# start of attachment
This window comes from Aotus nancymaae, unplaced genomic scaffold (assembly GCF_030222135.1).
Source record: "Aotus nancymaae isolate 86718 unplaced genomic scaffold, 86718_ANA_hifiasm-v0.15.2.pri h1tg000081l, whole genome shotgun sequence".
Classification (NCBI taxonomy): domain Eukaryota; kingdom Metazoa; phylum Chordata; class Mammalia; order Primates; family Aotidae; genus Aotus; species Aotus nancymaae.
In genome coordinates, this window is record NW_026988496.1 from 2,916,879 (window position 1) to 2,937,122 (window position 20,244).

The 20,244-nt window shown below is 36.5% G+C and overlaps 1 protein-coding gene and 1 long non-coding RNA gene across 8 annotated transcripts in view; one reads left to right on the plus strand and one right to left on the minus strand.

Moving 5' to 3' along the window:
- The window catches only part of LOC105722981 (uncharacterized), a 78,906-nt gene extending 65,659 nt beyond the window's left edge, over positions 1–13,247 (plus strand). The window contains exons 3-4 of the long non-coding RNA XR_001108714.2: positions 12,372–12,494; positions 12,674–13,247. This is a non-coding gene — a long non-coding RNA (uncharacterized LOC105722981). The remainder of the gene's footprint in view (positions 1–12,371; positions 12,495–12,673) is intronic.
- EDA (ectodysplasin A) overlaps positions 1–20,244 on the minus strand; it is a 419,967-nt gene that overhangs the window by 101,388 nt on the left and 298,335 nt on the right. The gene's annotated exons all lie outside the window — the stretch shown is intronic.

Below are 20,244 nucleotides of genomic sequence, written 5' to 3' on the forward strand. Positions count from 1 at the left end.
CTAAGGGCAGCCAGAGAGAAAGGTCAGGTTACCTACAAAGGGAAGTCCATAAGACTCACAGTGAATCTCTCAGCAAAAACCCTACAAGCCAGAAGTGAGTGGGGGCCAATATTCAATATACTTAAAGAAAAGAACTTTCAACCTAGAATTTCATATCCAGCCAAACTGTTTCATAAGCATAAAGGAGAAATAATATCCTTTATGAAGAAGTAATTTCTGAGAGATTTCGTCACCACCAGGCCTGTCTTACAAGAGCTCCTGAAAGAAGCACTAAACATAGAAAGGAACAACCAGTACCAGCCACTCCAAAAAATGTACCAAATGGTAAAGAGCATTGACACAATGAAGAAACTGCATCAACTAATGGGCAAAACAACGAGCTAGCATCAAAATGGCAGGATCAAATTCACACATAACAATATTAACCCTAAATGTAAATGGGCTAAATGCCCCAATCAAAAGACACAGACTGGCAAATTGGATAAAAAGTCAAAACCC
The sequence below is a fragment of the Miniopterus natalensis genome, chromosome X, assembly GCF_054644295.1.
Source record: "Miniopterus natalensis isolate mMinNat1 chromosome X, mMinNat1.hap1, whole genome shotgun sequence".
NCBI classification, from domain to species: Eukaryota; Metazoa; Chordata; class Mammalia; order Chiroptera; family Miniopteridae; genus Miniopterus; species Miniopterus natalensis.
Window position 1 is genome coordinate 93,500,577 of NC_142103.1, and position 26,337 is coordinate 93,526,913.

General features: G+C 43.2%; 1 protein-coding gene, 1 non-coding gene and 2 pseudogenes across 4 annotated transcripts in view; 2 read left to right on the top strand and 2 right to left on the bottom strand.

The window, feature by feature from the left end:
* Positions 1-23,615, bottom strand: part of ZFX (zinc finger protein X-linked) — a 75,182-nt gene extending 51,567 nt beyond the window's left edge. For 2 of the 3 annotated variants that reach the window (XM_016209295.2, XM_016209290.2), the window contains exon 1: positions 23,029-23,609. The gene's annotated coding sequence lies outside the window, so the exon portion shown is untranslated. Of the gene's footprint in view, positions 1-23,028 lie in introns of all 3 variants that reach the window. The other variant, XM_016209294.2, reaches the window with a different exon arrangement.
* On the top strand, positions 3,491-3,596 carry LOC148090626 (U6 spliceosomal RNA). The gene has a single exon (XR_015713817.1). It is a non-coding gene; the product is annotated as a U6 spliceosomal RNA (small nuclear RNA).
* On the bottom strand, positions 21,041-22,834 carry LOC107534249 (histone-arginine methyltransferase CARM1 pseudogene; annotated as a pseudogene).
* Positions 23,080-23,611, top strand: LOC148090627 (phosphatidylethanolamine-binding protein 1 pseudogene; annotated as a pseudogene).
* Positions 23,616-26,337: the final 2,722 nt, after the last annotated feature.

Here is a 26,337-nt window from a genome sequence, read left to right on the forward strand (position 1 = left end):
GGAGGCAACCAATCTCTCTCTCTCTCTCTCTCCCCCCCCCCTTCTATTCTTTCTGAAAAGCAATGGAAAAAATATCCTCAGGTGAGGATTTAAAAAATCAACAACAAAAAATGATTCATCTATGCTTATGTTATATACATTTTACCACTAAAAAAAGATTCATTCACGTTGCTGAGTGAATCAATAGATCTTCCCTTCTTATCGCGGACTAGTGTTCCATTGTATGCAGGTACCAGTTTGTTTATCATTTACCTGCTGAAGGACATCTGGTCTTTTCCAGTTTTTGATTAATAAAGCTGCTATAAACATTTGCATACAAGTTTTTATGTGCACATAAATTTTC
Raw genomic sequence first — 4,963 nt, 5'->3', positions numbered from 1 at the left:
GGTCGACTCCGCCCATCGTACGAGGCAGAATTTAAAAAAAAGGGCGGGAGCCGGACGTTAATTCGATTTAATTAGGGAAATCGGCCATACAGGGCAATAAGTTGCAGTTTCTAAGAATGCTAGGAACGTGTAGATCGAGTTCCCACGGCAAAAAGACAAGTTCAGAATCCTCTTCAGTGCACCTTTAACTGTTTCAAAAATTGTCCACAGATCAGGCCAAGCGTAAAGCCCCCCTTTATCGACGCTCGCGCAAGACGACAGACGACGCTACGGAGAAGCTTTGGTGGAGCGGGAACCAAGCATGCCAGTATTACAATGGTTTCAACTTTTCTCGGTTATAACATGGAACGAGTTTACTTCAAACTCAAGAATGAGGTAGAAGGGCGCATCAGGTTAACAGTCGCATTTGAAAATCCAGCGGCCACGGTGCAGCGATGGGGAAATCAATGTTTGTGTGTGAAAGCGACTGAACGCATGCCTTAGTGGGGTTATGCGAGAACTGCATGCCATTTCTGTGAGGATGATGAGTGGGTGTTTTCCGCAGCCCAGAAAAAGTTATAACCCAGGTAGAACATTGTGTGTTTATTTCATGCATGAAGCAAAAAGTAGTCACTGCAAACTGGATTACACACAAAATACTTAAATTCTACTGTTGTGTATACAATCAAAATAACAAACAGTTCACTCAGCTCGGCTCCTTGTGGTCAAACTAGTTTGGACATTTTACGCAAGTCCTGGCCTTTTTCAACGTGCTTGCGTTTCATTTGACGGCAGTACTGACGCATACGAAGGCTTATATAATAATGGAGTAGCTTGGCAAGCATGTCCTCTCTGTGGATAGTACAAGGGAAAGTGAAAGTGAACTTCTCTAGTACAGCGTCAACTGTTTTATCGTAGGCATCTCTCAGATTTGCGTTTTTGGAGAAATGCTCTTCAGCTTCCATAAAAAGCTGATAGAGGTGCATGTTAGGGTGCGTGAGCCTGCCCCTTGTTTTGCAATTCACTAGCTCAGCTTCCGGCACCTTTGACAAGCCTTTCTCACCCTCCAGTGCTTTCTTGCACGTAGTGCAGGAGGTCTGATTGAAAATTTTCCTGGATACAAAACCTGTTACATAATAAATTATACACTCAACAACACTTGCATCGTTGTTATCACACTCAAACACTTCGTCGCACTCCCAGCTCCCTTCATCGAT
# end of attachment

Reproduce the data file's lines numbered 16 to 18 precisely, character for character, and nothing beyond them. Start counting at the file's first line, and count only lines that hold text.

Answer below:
The window, feature by feature from the left end:
* Positions 1-23,615, bottom strand: part of ZFX (zinc finger protein X-linked) — a 75,182-nt gene extending 51,567 nt beyond the window's left edge. For 2 of the 3 annotated variants that reach the window (XM_016209295.2, XM_016209290.2), the window contains exon 1: positions 23,029-23,609. The gene's annotated coding sequence lies outside the window, so the exon portion shown is untranslated. Of the gene's footprint in view, positions 1-23,028 lie in introns of all 3 variants that reach the window. The other variant, XM_016209294.2, reaches the window with a different exon arrangement.
* On the top strand, positions 3,491-3,596 carry LOC148090626 (U6 spliceosomal RNA). The gene has a single exon (XR_015713817.1). It is a non-coding gene; the product is annotated as a U6 spliceosomal RNA (small nuclear RNA).